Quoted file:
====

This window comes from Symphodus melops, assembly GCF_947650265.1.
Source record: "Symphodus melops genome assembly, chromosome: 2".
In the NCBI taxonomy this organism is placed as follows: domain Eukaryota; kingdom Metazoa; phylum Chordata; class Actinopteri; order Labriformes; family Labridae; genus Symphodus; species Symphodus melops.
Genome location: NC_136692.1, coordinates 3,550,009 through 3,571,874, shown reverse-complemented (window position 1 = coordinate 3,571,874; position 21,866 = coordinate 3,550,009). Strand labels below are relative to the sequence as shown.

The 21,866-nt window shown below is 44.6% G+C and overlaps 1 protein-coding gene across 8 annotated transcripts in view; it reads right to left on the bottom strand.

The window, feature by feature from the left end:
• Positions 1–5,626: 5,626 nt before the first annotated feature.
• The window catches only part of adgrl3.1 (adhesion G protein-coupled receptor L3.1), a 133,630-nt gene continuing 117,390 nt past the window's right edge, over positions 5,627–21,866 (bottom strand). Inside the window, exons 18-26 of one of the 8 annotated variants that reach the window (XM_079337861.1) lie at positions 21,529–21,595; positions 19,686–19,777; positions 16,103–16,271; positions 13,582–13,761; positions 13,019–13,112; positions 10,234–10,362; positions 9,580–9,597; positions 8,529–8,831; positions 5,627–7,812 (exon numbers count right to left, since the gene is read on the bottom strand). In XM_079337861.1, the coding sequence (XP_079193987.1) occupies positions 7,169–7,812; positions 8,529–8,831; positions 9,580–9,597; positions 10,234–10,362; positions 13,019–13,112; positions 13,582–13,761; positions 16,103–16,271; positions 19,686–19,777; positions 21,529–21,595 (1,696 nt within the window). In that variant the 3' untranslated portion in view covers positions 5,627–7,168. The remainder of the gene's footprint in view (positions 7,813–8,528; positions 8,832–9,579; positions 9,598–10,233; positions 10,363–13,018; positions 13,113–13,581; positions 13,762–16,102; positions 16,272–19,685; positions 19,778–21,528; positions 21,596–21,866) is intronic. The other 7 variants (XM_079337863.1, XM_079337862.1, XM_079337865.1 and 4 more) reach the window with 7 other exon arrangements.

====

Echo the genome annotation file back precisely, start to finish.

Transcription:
This window comes from Symphodus melops, assembly GCF_947650265.1.
Source record: "Symphodus melops genome assembly, chromosome: 2".
In the NCBI taxonomy this organism is placed as follows: domain Eukaryota; kingdom Metazoa; phylum Chordata; class Actinopteri; order Labriformes; family Labridae; genus Symphodus; species Symphodus melops.
Genome location: NC_136692.1, coordinates 3,550,009 through 3,571,874, shown reverse-complemented (window position 1 = coordinate 3,571,874; position 21,866 = coordinate 3,550,009). Strand labels below are relative to the sequence as shown.

The 21,866-nt window shown below is 44.6% G+C and overlaps 1 protein-coding gene across 8 annotated transcripts in view; it reads right to left on the bottom strand.

The window, feature by feature from the left end:
• Positions 1–5,626: 5,626 nt before the first annotated feature.
• The window catches only part of adgrl3.1 (adhesion G protein-coupled receptor L3.1), a 133,630-nt gene continuing 117,390 nt past the window's right edge, over positions 5,627–21,866 (bottom strand). Inside the window, exons 18-26 of one of the 8 annotated variants that reach the window (XM_079337861.1) lie at positions 21,529–21,595; positions 19,686–19,777; positions 16,103–16,271; positions 13,582–13,761; positions 13,019–13,112; positions 10,234–10,362; positions 9,580–9,597; positions 8,529–8,831; positions 5,627–7,812 (exon numbers count right to left, since the gene is read on the bottom strand). In XM_079337861.1, the coding sequence (XP_079193987.1) occupies positions 7,169–7,812; positions 8,529–8,831; positions 9,580–9,597; positions 10,234–10,362; positions 13,019–13,112; positions 13,582–13,761; positions 16,103–16,271; positions 19,686–19,777; positions 21,529–21,595 (1,696 nt within the window). In that variant the 3' untranslated portion in view covers positions 5,627–7,168. The remainder of the gene's footprint in view (positions 7,813–8,528; positions 8,832–9,579; positions 9,598–10,233; positions 10,363–13,018; positions 13,113–13,581; positions 13,762–16,102; positions 16,272–19,685; positions 19,778–21,528; positions 21,596–21,866) is intronic. The other 7 variants (XM_079337863.1, XM_079337862.1, XM_079337865.1 and 4 more) reach the window with 7 other exon arrangements.